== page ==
I saw an article in the NYTimes about extreme fitness today, and it got me to thinking: I don’t go a to a gym. I don’t (can’t) go running. I rarely get to get ride my bike these days. I spend most of my free time trying to do as little as possible. But I’m still an athlete. It just takes a different form. After all, I do manual labor for a living, and get paid for it.
No, I don’t get up early to work out. But I get up early to go outside to work.
No, I don’t lift weights. But I do lift an 8lb sledgehammer (doublejack for all you trail dogs) over my head repeatedly to break rocks into smaller pieces.
No, I don’t flip giant tires or carry sandbags. But I do flip rocks end over end, and carry buckets of dirt for my tread.
No, I don’t do trail running. But I do carry a nearly fully 40liter pack and sometimes tools such as 14lb rock bars whilst hiking up a hill to work each day.
No, I don’t row on ergs. But I have pulled rocks and I-beams into place with a come-along on a Griphoist (see above).
No, I don’t use an machine that uses electricity like a treadmill to stay fit. But I can carry a generator around to power the tools I need to cut lumber.
No, I don’t have a coach to work on my technique. But I’ve learned how to have proper form when swinging cutter mattocks to chop a root or shovel gravel for hours from my crew leaders in the past.
No, I don’t go backpacking. But I have carried a 20lb propane tank two hours up to camp.
No, I don’t wear sneakers or quick dry clothing. But I can still move freely in my hiking boots and heavy duty cotton work pants.
No, I don’t wear a helmet. But I do wear a hardhat.
No, I don’t do a warm-up and a cool-down. But I do start my morning with the crew doing stretches and end my day stretching in my tent before bed.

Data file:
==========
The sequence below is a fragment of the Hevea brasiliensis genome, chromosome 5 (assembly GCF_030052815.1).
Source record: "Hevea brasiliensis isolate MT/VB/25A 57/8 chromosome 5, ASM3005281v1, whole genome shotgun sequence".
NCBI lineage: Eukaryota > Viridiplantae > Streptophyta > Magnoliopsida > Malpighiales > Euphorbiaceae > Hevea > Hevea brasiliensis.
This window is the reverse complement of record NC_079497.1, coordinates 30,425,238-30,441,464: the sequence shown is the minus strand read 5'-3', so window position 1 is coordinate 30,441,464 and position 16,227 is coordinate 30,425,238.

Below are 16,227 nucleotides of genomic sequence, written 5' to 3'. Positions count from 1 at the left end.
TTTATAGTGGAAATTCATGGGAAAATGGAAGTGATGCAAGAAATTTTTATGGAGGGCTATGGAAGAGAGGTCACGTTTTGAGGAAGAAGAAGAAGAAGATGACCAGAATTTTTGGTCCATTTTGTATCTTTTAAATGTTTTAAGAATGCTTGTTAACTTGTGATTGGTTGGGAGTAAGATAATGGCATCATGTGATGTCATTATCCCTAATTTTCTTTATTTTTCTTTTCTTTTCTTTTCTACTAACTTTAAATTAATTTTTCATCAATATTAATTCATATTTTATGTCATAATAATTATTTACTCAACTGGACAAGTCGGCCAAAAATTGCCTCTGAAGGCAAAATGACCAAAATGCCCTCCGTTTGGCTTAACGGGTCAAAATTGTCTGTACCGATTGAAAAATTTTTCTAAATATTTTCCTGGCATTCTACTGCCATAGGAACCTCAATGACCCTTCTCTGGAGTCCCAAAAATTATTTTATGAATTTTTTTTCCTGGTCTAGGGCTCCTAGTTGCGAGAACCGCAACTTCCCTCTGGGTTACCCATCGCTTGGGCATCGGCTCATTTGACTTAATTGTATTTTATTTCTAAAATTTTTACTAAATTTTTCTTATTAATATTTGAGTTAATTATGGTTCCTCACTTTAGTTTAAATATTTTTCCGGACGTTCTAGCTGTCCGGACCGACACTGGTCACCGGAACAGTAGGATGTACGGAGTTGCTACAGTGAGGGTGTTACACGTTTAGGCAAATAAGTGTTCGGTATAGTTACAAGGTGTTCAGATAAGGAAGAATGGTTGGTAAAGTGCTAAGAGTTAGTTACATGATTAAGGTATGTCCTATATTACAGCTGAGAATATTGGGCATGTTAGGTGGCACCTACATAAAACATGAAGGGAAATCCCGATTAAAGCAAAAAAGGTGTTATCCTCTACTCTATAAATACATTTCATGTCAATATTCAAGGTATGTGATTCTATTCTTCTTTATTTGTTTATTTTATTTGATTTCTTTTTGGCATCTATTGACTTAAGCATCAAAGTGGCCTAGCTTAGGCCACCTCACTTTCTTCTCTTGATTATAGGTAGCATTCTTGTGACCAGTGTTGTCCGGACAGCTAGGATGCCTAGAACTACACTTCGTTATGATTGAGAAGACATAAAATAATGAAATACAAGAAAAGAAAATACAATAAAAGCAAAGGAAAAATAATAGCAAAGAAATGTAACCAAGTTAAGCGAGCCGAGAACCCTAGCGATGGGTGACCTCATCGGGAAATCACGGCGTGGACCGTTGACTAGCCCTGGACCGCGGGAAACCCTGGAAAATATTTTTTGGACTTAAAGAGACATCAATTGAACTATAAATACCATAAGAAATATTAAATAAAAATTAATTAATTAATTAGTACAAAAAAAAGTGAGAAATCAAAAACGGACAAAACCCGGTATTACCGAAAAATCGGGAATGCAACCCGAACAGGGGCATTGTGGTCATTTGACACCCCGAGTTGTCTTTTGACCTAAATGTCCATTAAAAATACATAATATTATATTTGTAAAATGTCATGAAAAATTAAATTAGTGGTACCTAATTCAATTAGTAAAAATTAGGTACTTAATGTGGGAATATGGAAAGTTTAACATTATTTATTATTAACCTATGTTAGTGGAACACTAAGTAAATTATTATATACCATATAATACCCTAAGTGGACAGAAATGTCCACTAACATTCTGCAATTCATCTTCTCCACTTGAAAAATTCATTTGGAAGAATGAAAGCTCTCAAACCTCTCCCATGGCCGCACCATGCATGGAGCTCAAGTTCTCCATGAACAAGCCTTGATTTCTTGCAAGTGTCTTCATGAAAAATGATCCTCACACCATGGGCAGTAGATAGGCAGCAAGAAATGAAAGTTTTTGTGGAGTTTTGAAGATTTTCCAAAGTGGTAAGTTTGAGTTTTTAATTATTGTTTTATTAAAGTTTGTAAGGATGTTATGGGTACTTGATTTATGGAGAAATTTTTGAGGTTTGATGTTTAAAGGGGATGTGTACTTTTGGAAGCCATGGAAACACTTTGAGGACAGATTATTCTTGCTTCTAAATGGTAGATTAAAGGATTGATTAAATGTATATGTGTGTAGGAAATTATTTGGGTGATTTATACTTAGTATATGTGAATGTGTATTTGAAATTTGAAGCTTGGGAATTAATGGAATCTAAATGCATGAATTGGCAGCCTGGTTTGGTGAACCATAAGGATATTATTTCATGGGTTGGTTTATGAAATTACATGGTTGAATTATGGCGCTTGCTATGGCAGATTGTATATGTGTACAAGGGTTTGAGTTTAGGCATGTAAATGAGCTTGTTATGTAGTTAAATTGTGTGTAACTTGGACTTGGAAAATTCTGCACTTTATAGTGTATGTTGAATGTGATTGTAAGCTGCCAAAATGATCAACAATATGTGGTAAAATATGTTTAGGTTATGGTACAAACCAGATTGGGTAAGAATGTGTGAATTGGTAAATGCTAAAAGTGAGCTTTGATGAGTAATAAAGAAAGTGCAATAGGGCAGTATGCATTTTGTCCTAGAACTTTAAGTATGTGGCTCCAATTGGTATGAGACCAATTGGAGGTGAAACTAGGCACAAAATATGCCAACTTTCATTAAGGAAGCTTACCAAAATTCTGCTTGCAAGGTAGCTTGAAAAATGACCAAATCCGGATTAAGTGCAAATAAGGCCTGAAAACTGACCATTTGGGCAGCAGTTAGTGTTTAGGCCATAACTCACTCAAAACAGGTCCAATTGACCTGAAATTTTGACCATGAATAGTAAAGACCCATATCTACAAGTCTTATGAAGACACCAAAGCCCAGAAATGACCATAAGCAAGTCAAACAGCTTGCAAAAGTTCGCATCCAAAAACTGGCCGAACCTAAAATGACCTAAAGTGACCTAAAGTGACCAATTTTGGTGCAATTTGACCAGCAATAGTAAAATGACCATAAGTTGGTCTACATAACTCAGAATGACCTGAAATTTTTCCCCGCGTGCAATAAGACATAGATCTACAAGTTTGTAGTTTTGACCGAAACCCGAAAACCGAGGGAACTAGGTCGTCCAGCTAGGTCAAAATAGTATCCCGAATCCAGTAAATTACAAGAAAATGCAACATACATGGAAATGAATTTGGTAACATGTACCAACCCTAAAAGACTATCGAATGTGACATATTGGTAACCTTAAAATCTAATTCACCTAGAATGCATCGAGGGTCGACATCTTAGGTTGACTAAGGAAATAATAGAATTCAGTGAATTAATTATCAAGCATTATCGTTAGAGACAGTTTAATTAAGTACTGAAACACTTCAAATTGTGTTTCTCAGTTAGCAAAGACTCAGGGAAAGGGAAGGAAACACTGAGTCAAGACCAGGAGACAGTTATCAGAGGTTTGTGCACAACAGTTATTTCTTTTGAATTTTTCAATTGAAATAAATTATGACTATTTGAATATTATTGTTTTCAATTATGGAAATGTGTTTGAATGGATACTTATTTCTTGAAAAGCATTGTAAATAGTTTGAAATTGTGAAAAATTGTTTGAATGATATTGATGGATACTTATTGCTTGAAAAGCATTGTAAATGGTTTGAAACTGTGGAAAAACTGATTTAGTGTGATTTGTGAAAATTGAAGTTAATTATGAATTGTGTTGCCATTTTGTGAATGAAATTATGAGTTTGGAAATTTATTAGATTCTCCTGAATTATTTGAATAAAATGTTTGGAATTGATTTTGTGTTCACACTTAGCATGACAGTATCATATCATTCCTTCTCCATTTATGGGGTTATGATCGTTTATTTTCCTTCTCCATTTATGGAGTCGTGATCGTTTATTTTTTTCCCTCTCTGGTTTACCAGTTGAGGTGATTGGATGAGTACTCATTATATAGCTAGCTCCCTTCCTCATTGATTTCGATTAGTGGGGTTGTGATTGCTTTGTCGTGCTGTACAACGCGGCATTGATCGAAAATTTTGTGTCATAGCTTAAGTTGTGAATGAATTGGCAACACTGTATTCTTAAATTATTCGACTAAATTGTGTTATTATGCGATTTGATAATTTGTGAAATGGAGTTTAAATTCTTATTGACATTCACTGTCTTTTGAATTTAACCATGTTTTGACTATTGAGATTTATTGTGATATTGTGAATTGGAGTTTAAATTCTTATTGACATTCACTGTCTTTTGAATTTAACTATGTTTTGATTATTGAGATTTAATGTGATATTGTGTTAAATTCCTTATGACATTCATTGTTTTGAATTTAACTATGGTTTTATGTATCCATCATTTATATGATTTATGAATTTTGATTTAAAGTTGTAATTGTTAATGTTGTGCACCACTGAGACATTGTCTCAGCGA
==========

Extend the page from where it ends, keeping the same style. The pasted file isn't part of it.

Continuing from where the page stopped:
No, I’m not your typical athlete. But I’m one, nonetheless.
I don’t know how I’d stack up against your average CrossFitter or weightlifter, or any of those programs ostensibly meant to prepare oneself for anything. Maybe my fitness doesn’t translate. Does it have to? Does theirs have to translate to mine? I think those programs can be empowering, and I imagine I’d be a participant were I desk-bound at work. I think we’re too coddled in America. Maybe we need more people to do some time in conservation. Get down in the dirt and try to set a rock a dozen or more times before it finally becomes stable. Pull invasive plants in the rain. Carry steel I-beams up a hill with your co-workers. Stop being soft. But don’t forget to take care of yourself. You only get one body, and it’s the most important tool any conservation worker has in their arsenal. Lift with your legs, drink your water, etc. A pick mattock can’t loosen that rock in the tread without a strong and capable person to use it.
I spent my high school and collegiate years as a student-athlete. It was easy to give up being a student, but I think part of the appeal of conservation work is still getting to be an athlete. It just takes a different form, that’s all. It makes me proud to contribute to the construction and maintenance of the trails weekend warriors use. After all, we’re both pursuing the same goal: making ourselves better.